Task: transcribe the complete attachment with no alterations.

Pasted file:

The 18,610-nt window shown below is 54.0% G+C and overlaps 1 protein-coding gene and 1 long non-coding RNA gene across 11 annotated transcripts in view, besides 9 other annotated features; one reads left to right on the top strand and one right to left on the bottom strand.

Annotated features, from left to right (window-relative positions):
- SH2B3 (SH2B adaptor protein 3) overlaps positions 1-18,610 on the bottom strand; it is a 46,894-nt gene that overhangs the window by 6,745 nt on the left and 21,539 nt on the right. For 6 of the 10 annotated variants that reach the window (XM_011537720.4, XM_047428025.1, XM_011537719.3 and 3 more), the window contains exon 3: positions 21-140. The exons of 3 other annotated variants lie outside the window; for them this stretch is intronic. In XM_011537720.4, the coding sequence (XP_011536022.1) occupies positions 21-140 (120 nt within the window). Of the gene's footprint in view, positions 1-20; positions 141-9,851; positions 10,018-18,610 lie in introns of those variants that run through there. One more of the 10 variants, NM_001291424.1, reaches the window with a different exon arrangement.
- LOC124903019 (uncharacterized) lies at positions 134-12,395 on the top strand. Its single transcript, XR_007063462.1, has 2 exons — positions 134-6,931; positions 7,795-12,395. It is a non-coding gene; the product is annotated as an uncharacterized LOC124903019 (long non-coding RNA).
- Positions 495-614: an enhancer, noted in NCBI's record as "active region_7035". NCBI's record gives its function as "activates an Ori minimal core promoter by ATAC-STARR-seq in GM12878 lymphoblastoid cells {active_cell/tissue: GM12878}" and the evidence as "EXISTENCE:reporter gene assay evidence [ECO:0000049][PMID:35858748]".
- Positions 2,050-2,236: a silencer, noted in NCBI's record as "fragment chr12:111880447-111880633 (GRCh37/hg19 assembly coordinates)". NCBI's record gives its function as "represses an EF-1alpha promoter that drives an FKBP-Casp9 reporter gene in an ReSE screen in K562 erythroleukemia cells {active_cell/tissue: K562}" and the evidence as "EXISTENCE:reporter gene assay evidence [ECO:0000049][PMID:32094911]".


The 18,610-nt window shown below is 54.0% G+C and overlaps 1 protein-coding gene and 1 long non-coding RNA gene across 11 annotated transcripts in view, besides 9 other annotated features; one reads left to right on the top strand and one right to left on the bottom strand.

Annotated features, from left to right (window-relative positions):
- SH2B3 (SH2B adaptor protein 3) overlaps positions 1-18,610 on the bottom strand; it is a 46,894-nt gene that overhangs the window by 6,745 nt on the left and 21,539 nt on the right. For 6 of the 10 annotated variants that reach the window (XM_011537720.4, XM_047428025.1, XM_011537719.3 and 3 more), the window contains exon 3: positions 21-140. The exons of 3 other annotated variants lie outside the window; for them this stretch is intronic. In XM_011537720.4, the coding sequence (XP_011536022.1) occupies positions 21-140 (120 nt within the window). Of the gene's footprint in view, positions 1-20; positions 141-9,851; positions 10,018-18,610 lie in introns of those variants that run through there. One more of the 10 variants, NM_001291424.1, reaches the window with a different exon arrangement.
- LOC124903019 (uncharacterized) lies at positions 134-12,395 on the top strand. Its single transcript, XR_007063462.1, has 2 exons — positions 134-6,931; positions 7,795-12,395. It is a non-coding gene; the product is annotated as an uncharacterized LOC124903019 (long non-coding RNA).
- Positions 495-614: an enhancer, noted in NCBI's record as "active region_7035". NCBI's record gives its function as "activates an Ori minimal core promoter by ATAC-STARR-seq in GM12878 lymphoblastoid cells {active_cell/tissue: GM12878}" and the evidence as "EXISTENCE:reporter gene assay evidence [ECO:0000049][PMID:35858748]".
- Positions 2,050-2,236: a silencer, noted in NCBI's record as "fragment chr12:111880447-111880633 (GRCh37/hg19 assembly coordinates)". NCBI's record gives its function as "represses an EF-1alpha promoter that drives an FKBP-Casp9 reporter gene in an ReSE screen in K562 erythroleukemia cells {active_cell/tissue: K562}" and the evidence as "EXISTENCE:reporter gene assay evidence [ECO:0000049][PMID:32094911]".